Poblano Tomatillo Rice

This chile pepper is often mislabeled ‘Pasilla’, which is a different pepper entirely.It is one of the most popular chiles in Mexico and has won the appreciation of many a chef worldwide because of the superior flavor it has over regular bell peppers.

They have a tough outer skin that usually requires roasting and peeling before use. These very large chile peppers are most popular in chiles rellenos recipes, but cooking with these as a substitute for bell peppers in any recipe will enhance the flavor.

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1 cup tomatillos, roughly chopped
1 poblano chile
1/4 bunch cilantro, stemmed
Coarse salt
3 Tbsp oil
1/2 white onion, chopped
1 1/2 cups long grain white rice


You will need to roast, skin and seed the pepper before being able to process it for the rice marinade. The most consistent way to do so is to heat a cast iron skillet on high with a coating of canola oil. When very hot, put the whole pepper into the skillet, using tongs to rotate the pepper occasionally so all of the skin blackens evenly. If your pepper has groves and ridges you will have to press it quit firmly into the skillet to blacken those parts. This will become easier as the pepper softens from the heat. Once fully toasted, place the pepper into a plastic or paper bag, close it and leave it on the counter for 20 minutes – this will trap the heat, effectively steaming much of the skin off. Remove the pepper from the bag after 20 minutes and peel off any remaining skin, then make a slit in the side to gut the pepper of its seed core.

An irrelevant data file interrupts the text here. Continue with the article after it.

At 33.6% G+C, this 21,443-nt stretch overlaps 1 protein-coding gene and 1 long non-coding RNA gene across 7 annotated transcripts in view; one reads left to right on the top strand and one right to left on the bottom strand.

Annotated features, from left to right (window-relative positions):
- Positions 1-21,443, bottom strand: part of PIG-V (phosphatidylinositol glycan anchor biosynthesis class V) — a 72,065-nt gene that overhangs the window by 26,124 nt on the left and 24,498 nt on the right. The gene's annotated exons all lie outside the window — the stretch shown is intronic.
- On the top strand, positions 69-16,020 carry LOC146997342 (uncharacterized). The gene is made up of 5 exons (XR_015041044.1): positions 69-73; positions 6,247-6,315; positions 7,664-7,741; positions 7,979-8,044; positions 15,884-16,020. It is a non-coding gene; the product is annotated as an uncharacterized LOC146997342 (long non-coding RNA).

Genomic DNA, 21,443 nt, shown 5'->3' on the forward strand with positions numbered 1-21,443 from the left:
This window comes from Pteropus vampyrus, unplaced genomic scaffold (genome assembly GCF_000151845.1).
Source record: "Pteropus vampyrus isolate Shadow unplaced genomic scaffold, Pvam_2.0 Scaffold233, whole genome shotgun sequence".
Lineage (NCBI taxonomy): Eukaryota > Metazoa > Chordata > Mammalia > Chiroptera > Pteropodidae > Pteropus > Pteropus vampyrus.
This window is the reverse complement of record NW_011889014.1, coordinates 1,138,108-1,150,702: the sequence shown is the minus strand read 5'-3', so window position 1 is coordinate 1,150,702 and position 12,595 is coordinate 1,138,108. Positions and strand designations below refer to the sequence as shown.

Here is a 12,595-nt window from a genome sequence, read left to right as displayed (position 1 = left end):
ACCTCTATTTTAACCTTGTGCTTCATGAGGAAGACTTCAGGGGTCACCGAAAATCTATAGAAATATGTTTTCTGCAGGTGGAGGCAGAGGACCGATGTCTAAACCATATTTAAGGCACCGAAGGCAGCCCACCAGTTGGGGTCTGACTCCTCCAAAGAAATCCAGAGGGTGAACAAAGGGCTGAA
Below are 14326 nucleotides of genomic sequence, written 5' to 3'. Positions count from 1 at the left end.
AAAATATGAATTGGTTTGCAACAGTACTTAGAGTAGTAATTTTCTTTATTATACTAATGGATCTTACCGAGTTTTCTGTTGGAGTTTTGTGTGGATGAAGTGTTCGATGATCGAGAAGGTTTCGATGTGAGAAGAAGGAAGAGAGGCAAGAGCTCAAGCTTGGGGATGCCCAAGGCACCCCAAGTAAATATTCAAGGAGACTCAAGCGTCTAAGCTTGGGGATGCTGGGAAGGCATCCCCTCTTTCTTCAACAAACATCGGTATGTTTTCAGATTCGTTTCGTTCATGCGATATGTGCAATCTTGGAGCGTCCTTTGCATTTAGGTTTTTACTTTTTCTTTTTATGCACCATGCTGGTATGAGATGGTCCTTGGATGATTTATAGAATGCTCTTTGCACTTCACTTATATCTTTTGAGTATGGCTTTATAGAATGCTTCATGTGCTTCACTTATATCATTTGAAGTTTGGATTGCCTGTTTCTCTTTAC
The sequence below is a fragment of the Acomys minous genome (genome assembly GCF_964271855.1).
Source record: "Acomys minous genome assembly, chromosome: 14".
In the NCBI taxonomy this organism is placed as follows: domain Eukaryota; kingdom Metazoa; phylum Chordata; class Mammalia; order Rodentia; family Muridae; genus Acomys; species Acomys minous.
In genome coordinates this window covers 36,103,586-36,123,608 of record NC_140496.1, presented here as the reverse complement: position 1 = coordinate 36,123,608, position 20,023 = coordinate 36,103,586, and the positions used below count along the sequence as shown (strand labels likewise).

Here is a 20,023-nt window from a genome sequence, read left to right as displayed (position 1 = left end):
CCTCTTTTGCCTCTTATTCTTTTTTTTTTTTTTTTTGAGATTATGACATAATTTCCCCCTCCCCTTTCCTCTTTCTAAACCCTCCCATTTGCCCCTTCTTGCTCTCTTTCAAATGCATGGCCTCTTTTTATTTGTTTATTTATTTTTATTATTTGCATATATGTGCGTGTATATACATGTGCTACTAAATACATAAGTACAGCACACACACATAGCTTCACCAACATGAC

Soak the tomatillos in cold water for a few minutes, then remove their outer husks. Chop them roughly and place them in a blender with the prepared poblano chile, cilantro and a pinch of coarse salt. Blend them until smooth, then add enough cold water to bring the total amount of liquid up to 3 cups.

Add the oil to a saucepan over high heat. When the oil is heated, add the onion, decrease the heat to medium, and cook until translucent, about 5 minutes. Add the rice and saute, stirring frequently, for another 5 minutes. (Sauteing the rice before cooking will prevent clumping and brings out its flavor). Add the 3 cups of marinade and increase the heat to high. Bring to a boil, then decrease the heat so that the rice is gently simmering, cover and cook until all the liquid is absorbed and the rice is tender (this may take anywhere from 15-45 minutes depending on the rice you are using – see the instructions on your rice package to determine roughly how long it should cook for). Fluff the rice with a fork and salt to taste before serving. Garnish with fresh cilantro.

Serves 4-6.

From feastingfreds.wordpress.com